And real it indeed became, as Reyes started having regular five-digit payouts (in pesos) from ad revenues and by December, it was at six digits. Oh, and that didn’t even include brand deals and sponsorships, which also started coming in at the same time.
Reyes was then still working for his mom’s palengke business in Malabon, so he sought permission first if he could do full-time content creation.
“I had to ask for my mom’s permission because at the time I had no money, and she was funding everything. She spent for the construction of the kitchen. She also spends for the ingredients because the dishes I cook and post online? Those are our actual meals every day!” he laughingly admits.
While most of us would probably think about all the shoes, gadgets, or clothes we’d buy if we ever come across a considerable windfall, Reyes invested in his craft as soon as he had his mom’s blessing to focus on making videos.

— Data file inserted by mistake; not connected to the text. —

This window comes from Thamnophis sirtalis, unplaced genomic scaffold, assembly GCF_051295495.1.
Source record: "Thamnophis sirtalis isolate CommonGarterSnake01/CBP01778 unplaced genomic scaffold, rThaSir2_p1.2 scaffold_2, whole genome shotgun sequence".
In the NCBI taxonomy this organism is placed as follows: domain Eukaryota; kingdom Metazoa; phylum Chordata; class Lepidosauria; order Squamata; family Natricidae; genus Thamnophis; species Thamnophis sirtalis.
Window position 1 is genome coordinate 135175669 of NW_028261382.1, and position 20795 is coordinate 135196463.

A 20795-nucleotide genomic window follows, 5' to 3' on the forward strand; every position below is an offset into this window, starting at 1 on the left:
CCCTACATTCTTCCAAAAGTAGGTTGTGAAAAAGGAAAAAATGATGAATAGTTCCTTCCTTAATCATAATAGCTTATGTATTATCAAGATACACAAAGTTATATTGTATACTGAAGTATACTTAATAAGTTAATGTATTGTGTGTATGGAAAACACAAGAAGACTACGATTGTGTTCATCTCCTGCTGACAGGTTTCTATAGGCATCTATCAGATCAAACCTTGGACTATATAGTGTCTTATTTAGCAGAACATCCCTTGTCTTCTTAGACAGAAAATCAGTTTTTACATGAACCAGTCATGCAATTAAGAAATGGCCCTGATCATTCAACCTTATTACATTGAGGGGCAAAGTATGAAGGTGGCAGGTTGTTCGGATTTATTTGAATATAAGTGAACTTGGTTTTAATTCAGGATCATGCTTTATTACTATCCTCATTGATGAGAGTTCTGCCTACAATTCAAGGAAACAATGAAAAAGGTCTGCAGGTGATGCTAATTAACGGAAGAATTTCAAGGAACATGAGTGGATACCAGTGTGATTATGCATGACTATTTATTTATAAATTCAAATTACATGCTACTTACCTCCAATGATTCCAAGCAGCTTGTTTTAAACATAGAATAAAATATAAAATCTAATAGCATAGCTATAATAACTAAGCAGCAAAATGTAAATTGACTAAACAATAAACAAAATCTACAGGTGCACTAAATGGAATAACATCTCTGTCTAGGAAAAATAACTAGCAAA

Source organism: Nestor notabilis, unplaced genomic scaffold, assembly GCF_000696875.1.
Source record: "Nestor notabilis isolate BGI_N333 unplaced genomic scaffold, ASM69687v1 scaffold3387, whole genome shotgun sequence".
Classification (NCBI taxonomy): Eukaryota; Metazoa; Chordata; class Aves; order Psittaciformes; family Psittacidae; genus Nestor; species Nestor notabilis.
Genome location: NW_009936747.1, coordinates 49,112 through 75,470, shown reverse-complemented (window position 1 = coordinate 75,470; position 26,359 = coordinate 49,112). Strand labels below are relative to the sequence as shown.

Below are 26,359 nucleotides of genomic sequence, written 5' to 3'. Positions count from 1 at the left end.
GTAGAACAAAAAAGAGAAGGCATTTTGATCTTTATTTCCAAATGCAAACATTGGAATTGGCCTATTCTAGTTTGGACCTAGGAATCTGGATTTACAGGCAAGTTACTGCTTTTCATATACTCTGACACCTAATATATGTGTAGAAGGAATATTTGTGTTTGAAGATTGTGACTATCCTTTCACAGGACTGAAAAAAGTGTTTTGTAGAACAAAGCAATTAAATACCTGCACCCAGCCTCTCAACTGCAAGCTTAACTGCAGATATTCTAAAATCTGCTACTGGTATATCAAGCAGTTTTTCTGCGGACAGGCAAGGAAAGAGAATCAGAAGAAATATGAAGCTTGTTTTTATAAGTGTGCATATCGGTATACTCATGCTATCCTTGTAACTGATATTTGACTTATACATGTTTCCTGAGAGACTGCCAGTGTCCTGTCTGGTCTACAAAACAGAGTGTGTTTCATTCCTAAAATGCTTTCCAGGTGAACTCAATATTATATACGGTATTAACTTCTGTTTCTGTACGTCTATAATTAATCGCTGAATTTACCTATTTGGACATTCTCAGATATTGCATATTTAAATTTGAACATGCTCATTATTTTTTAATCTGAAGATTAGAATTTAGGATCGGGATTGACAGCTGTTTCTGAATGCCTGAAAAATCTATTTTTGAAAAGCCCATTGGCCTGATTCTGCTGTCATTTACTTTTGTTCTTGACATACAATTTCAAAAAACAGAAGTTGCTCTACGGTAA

“The first thing I did was to buy a camera for my channel. I’m more fortunate than most that even when I had no job, I had food on the table because I was living with my mom. My basic needs were met so I focused on trying to improve this content creation thing.”
“I still had debt as well, so I wasn’t in a position to buy anything other than what I need to earn more and grow my platform,” he adds.
With a new camera, he was able to upload more videos faster, which led to even more exponential growth. More views and followers led to more brand deals and sponsorships, so he had to hire a dedicated editor just to keep up with the commitments. By December, less than half a year after posting his first few videos, he was neck-deep in brand partnerships.
Not without its pitfalls